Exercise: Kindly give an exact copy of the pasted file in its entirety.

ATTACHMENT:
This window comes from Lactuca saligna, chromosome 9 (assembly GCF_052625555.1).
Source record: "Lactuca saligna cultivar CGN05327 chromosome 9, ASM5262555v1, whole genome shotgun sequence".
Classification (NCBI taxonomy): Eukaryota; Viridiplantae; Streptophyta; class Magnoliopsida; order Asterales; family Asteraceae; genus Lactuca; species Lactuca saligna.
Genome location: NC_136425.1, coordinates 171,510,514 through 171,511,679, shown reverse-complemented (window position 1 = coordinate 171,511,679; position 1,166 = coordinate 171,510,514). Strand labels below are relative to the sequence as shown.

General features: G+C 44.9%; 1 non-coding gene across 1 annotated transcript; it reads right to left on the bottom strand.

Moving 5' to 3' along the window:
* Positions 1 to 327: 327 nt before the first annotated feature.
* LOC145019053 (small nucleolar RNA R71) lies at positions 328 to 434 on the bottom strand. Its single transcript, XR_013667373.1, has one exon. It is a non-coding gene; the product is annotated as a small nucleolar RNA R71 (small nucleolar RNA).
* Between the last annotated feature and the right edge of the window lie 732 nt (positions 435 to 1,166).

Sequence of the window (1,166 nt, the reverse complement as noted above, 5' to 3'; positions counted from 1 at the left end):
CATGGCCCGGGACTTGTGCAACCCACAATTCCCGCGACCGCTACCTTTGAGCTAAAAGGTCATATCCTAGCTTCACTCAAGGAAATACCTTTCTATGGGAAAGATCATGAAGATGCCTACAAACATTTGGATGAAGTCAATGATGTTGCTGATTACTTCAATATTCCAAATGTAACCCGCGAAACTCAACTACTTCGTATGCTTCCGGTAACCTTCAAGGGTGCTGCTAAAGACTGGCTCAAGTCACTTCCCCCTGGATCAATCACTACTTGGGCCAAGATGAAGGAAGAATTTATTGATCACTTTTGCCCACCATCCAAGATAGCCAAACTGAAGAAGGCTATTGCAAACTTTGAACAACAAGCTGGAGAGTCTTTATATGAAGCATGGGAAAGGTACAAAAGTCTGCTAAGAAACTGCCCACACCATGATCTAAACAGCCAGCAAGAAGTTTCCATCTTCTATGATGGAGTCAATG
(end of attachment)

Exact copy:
This window comes from Lactuca saligna, chromosome 9 (assembly GCF_052625555.1).
Source record: "Lactuca saligna cultivar CGN05327 chromosome 9, ASM5262555v1, whole genome shotgun sequence".
Classification (NCBI taxonomy): Eukaryota; Viridiplantae; Streptophyta; class Magnoliopsida; order Asterales; family Asteraceae; genus Lactuca; species Lactuca saligna.
Genome location: NC_136425.1, coordinates 171,510,514 through 171,511,679, shown reverse-complemented (window position 1 = coordinate 171,511,679; position 1,166 = coordinate 171,510,514). Strand labels below are relative to the sequence as shown.

General features: G+C 44.9%; 1 non-coding gene across 1 annotated transcript; it reads right to left on the bottom strand.

Moving 5' to 3' along the window:
* Positions 1 to 327: 327 nt before the first annotated feature.
* LOC145019053 (small nucleolar RNA R71) lies at positions 328 to 434 on the bottom strand. Its single transcript, XR_013667373.1, has one exon. It is a non-coding gene; the product is annotated as a small nucleolar RNA R71 (small nucleolar RNA).
* Between the last annotated feature and the right edge of the window lie 732 nt (positions 435 to 1,166).

Sequence of the window (1,166 nt, the reverse complement as noted above, 5' to 3'; positions counted from 1 at the left end):
CATGGCCCGGGACTTGTGCAACCCACAATTCCCGCGACCGCTACCTTTGAGCTAAAAGGTCATATCCTAGCTTCACTCAAGGAAATACCTTTCTATGGGAAAGATCATGAAGATGCCTACAAACATTTGGATGAAGTCAATGATGTTGCTGATTACTTCAATATTCCAAATGTAACCCGCGAAACTCAACTACTTCGTATGCTTCCGGTAACCTTCAAGGGTGCTGCTAAAGACTGGCTCAAGTCACTTCCCCCTGGATCAATCACTACTTGGGCCAAGATGAAGGAAGAATTTATTGATCACTTTTGCCCACCATCCAAGATAGCCAAACTGAAGAAGGCTATTGCAAACTTTGAACAACAAGCTGGAGAGTCTTTATATGAAGCATGGGAAAGGTACAAAAGTCTGCTAAGAAACTGCCCACACCATGATCTAAACAGCCAGCAAGAAGTTTCCATCTTCTATGATGGAGTCAATG